a finalist for NASA’s astronaut program; currently, Mark is president of medical- consulting firm SolaMed Solutions, and an adjunct associate professor at Yale and Georgetown universities’ medical schools.

Physics major Bonnie Fleming ’93 is now an associate professor of physics at Yale. She said her hunger for upper-level science classes at her girls’ high school led her to take classes at the adjacent boys’ campus, the only place they were offered. But when she came to Barnard, she found the science classes she wanted. “I’m a physicist, a scientist, because of Barnard—absolutely,” she said. Fleming worked at Fermi National Accelerator Laboratory in Illinois before joining the Yale faculty in 2004, where she conducts research in particle physics and studies neutrinos.

Tiffany Mills ’03, also a physics major with a BS in mechanical engineering from Columbia, manages a group of scientists and engineers for the U.S. Army Armament Research, Development and Engineering Center (ARDEC) in New Jersey; previously, she worked for a company leading tests of remotely operated weapons systems for the army. Mills knew as a teenager that she wanted to study science, but didn’t know what kind. She said the “3-2 program,” which allows Barnard students to earn a BS in engineering at Columbia, was perfect for her. “Through Barnard, I found amazing internship programs and got to explore science,” she said. “The most important thing was exploring all the different paths I could take.”

Ortiz asked the panelists how they overcame gender-bias in their fields; each said she had faced challenges as a woman in a scientific field.

Mark said she rarely saw gender-based discrimination in hospitals, but sees it in the business world. “I try to be as competent as possible, and use humor to defuse the situation,” Mark said. “I have to be on my toes all the time, and when I do see it, at this age, I call them out on it.”

Fleming noticed gender-bias later in her career. “Twice in job interviews I have been asked if I will have children,” Fleming said. “I said ‘no,’ which was a lie. I have three children.” Mills followed up, adding that in the military workplace it’s important as a woman to “control emotions and stay level. In my area, we just try to act like a man.”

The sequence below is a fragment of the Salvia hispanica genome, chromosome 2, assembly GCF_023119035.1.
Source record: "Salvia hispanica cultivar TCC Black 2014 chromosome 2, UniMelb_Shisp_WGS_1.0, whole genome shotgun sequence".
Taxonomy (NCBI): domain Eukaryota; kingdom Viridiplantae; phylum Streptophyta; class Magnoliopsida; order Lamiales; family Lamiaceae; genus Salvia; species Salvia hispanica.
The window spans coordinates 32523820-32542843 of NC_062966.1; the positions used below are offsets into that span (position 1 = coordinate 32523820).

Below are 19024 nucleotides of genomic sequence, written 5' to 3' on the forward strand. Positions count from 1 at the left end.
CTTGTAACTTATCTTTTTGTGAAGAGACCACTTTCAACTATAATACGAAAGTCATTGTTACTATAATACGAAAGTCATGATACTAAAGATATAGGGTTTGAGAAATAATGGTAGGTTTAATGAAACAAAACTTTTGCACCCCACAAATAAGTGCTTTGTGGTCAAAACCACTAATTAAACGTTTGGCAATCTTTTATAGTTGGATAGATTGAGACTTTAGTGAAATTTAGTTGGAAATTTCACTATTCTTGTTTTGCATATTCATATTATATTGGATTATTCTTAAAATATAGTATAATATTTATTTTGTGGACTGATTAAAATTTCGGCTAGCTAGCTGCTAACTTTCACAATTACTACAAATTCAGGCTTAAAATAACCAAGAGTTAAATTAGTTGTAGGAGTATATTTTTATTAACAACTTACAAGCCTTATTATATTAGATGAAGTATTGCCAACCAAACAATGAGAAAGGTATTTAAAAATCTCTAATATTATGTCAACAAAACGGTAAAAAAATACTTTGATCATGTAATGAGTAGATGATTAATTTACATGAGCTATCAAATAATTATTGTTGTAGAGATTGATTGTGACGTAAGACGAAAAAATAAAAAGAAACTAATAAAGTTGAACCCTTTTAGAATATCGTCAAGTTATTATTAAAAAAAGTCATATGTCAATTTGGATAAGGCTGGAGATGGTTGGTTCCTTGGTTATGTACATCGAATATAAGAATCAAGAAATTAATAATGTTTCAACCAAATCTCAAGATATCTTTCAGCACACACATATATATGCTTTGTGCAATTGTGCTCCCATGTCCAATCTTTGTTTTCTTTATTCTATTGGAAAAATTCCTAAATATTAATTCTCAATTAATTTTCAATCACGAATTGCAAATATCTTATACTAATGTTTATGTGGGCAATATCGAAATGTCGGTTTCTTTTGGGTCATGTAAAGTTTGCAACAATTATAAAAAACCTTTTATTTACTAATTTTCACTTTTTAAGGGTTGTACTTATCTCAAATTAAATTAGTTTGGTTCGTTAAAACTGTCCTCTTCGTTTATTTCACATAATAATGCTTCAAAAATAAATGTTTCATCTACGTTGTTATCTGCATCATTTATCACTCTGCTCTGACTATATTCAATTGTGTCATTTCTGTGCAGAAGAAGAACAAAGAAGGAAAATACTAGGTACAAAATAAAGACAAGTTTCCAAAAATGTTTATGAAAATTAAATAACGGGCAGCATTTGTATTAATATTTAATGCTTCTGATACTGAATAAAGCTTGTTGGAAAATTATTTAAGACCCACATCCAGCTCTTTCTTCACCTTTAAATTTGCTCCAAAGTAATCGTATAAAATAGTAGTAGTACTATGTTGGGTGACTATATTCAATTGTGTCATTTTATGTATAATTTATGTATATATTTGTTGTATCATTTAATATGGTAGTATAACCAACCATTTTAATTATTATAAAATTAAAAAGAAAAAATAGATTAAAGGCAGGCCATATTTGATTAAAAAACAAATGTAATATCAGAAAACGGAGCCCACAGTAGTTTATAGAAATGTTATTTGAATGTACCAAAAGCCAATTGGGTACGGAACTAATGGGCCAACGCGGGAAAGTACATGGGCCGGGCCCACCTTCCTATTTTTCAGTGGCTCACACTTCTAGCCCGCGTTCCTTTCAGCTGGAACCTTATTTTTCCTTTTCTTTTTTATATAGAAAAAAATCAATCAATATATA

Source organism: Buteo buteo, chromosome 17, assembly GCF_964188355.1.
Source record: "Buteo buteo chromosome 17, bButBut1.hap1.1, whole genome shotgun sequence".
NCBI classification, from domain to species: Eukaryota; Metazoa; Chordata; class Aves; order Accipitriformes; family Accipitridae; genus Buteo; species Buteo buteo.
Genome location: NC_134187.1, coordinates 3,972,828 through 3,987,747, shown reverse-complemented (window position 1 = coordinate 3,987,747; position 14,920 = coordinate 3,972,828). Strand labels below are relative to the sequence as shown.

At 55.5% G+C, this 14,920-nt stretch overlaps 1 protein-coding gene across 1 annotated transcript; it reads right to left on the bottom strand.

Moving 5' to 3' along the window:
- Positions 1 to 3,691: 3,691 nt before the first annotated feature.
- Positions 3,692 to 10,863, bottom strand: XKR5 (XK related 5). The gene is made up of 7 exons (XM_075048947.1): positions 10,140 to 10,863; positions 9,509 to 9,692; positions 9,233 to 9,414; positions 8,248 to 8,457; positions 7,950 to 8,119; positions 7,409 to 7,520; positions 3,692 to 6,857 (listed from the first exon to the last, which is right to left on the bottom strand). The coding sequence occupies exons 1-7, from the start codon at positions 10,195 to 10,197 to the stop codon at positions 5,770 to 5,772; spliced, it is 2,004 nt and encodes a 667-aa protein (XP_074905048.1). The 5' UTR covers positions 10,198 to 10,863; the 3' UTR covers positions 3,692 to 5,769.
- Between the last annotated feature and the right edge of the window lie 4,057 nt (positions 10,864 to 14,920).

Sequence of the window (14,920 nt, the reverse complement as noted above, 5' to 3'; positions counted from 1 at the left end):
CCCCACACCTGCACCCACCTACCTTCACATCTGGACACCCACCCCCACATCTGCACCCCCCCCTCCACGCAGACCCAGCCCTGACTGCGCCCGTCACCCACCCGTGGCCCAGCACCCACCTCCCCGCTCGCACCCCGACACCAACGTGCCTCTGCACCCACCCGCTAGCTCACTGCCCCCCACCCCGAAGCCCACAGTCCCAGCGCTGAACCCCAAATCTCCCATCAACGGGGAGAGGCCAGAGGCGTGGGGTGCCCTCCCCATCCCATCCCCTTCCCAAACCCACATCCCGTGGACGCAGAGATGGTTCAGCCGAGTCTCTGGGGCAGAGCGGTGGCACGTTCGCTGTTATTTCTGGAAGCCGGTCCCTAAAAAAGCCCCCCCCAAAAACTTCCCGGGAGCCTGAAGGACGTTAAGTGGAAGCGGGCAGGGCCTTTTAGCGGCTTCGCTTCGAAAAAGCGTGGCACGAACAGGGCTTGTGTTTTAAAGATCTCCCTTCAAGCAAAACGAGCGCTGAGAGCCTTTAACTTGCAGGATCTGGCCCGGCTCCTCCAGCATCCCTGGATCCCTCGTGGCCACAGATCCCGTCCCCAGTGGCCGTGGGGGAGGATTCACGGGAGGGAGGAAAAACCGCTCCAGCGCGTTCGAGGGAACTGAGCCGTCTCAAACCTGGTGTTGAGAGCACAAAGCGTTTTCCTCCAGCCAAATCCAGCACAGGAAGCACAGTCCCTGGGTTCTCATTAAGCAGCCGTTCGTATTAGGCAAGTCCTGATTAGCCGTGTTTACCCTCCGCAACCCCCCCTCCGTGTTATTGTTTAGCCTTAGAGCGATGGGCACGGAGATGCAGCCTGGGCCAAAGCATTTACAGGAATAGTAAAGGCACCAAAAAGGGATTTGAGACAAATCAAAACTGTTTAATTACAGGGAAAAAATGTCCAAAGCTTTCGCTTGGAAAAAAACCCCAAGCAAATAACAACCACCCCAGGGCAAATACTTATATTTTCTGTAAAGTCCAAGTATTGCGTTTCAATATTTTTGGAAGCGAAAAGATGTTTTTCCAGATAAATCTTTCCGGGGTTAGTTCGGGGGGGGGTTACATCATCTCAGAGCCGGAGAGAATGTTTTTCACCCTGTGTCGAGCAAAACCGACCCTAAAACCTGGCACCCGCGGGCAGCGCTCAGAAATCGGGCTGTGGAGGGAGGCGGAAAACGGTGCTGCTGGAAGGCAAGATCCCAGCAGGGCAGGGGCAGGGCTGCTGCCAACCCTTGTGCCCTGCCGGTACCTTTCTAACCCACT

The panelists said the Barnard environment had helped them overcome gender discrimination. Mark said, “At Barnard, you are being fed the tools to navigate the world.” Fleming noted, “Barnard gave me a lot of confidence, which is key for women in science to succeed.”

With input from the audience, the discussion moved toward how to encourage more women to follow the STEM path. Everyone agreed that mentorship is an important ingredient. “Passion alone is not going to get you there,” said Fleming. “I do my best at Yale to encourage women in science. We bring in middle-school girls to show them that science is fun and that they can do science.”

Mark said when mentoring young women in STEM, it’s important to demonstrate how their skills can translate to many career paths, “so they don’t
feel pigeonholed at the age of 17.” Mills stressed staying connected with other women in these areas, saying she found her job through the Society of Women Engineers. “Networks are critical to the success of women in
these fields,” she affirmed.

Both Mills and Fleming believe the small student-teacher ratios in Barnard STEM classes were important to them. “The 3-to-1 student-advisor ratio is the best-kept secret at Barnard,” said Mills. “You have the professors at Barnard who are integrated into your life. At Columbia, I was one of thousands.”

“Numbers make a huge difference,” concluded Fleming. “I had the advantage of a small college and a large university,” and being able to take advantage of both opportunities is a boon to STEM students.

 

--by Kristi Berner
--Illustration by Daniel Horowitz

 

When Caroline Bliss Spencer ’09 craves a taste of college, she hops on the 2 or 3 train and travels from her Tribeca home to Morningside Heights, where she might grab a B.E.L.T. sandwich (bacon, egg, lettuce, and tomato) at Community Food & Juice on Broadway, or pop into one of her other favorite eateries.

Unlike some recent graduates, however, Spencer has cultivated more extensive ties to Barnard than an occasional nostalgic meal uptown. As chair of Gala Nights, a fundraiser focused on young alumnae, Spencer—who works in private wealth management at Goldman Sachs—has helped raise more than $40,000 for student scholarships this past year alone. The two-year-old event at the Plaza Hotel is an after-party of dancing that follows the more traditional Annual Gala, which raised close to $2.3 million this year for scholarships. Gala Nights brings together recent graduates and friends for the social event, which Spencer describes as reminiscent of “senior week, but for grownups.”

If Spencer and a group of recent alumnae are successful, Gala Nights may be the first episode in a larger story. Together with Ashley Walker Bush ’11 and Alannah Arguelles Chang ’08, Spencer is working to construct a base